How can we study smarter, rather than harder? As students, we’re never really taught how to study effectively, and turn to common study habits we pick up throughout our academic lives. Using these habits, we tend not to question their effectiveness, and instead strive to study harder or start to believe we’re simply not smart enough. But that’s not the case, we all learn differently and some study habits are more effective than others.
Common Time Management Techniques
Typically, you might find yourself either studying for long periods of time without proper breaks, or you might have adopted a common time management technique known as the Pomodoro Technique by Francesco Cirillo. The approach to time management is great for breaking work down into short focused sessions, and accounting for breaks. If done correctly, these pomodoro sessions can inform you of how long tasks, or study sessions take by tracking the number of pomodoros required. However, one common issue with the pomodoro technique is that it can break your flow state when you finally get in the zone.
Prospective Revision Timetables
When exam time rolls around, you start planning out your revision time. The most common revision plan is the prospective revision timetable where you predict and schedule study time in the future. However, these plans are time consuming and can be difficult to stick to. If you fall out of step with your timetable for a week, or even a day, this can throw off your revision plans, and mean you need to revisit and edit your timetable. This can take up more time than necessary and cause stress during an already difficult time of the academic year.
Alternative Time Management Techniques for Efficiency
The flow state is where we become immersed in a task, and are working with full focus. This state is important for deep work, and the Pomodoro Technique can cause breaks when we reach our maximum focus. Instead, FlowTime is an alternative that adopts the perks of the Pomodoro, but still accounts for tracking your study time, and breaking work down into short, focused bursts rather than long hours, where you’re unsure of where the time has gone. The FlowTime method means you track your start time on a single task, and note down distractions, and when you stopped working. This allows you to work uninterrupted while still being mindful of where your time is going, and how this looks across your task list.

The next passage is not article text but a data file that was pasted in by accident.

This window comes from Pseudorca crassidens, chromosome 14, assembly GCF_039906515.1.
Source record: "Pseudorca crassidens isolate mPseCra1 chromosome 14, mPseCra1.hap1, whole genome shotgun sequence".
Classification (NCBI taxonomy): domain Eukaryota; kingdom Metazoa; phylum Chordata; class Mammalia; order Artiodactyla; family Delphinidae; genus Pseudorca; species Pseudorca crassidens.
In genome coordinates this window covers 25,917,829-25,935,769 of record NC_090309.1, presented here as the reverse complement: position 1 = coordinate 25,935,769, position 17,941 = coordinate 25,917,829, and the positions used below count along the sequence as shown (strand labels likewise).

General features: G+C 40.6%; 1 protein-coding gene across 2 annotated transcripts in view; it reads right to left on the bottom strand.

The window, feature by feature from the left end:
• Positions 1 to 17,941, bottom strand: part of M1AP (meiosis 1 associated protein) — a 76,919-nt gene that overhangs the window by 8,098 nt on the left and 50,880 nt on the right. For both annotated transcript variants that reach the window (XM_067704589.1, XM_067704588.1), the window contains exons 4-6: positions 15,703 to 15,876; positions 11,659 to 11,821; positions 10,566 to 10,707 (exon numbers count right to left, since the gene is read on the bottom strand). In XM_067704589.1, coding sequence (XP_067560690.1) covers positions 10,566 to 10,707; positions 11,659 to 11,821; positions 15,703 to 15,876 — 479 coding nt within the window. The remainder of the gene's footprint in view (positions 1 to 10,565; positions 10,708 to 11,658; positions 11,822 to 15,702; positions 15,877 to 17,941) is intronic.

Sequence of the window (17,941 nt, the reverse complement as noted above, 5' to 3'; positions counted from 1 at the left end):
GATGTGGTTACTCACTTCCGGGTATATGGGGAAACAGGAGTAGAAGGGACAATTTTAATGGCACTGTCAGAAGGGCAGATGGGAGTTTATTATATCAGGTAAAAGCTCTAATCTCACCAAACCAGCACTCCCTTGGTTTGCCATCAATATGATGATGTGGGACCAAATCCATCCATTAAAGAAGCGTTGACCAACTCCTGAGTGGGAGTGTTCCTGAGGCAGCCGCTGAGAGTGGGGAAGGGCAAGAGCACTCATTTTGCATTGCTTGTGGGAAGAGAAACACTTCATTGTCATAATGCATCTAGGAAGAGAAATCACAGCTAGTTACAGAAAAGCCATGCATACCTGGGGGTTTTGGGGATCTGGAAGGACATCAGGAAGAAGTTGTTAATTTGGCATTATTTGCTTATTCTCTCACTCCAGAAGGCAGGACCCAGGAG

Retrospective Revision TimeTable
Instead of trying to predict the subjects you might struggle with, or when you will have time to tackle a particular topic, you can implement a retrospective revision timetable. This is an effective timetabling method that focuses on the quality of your knowledge, and gives you flexibility to study when you have the time available. You list all your topics and colour code them based on your current confidence level, then you keep track of each time you study that topic, and your confidence during that session. This provides a visual overview of how well you know a topic, and how often you have revisited it. As long as you block out some time to study, the retrospective revision timetable is quick to set up and can guide study sessions, avoiding the need for re-planning or scheduling.
Common Study Habits for Learning and Memorisation
Note-taking and Summarising
When learning material for the first time, a common go to learning strategy is to take notes from lectures or readings. Note-taking can become a passive form of learning, where you write things down word for word, rather than seeking to understand. You might summarise those notes for later review, or summarise readings with the book open. However, you might realise that within a few days, you can’t remember the material, or haven’t developed a deep enough understanding to connect the material to other information in your course.
Similar to note-taking, highlighting can also be a passive form of studying, as we attempt to extract only the key points by selecting key facts and figures. You might do this by highlighting readings from textbooks, academic papers, or by reviewing your notes, and highlighting the key information throughout. Identifying important information and learning to be selective with our learning material isn’t a bad thing but, highlighting like note-taking lacks proper engagement with the content that needs to be understood.
Unlike note-taking or highlighting, reading can feel like a more effortful means of learning material. You might find yourself avoiding readings for this reason because it can become overwhelming. There’s often a lot of material to work through, and it’s hard to figure out what’s important to learn. Here, again, you’ll probably turn to open book note-taking, summarising and highlighting to make it through your readings. However, while reading might improve your comprehension of the material, and provide the necessary background context, you can read passively, and find yourself forgetting what you learnt. If you haven’t actively engaged with the reading material, it will be difficult to connect this information with alternative theories, and perspectives which is an important part of many assessments.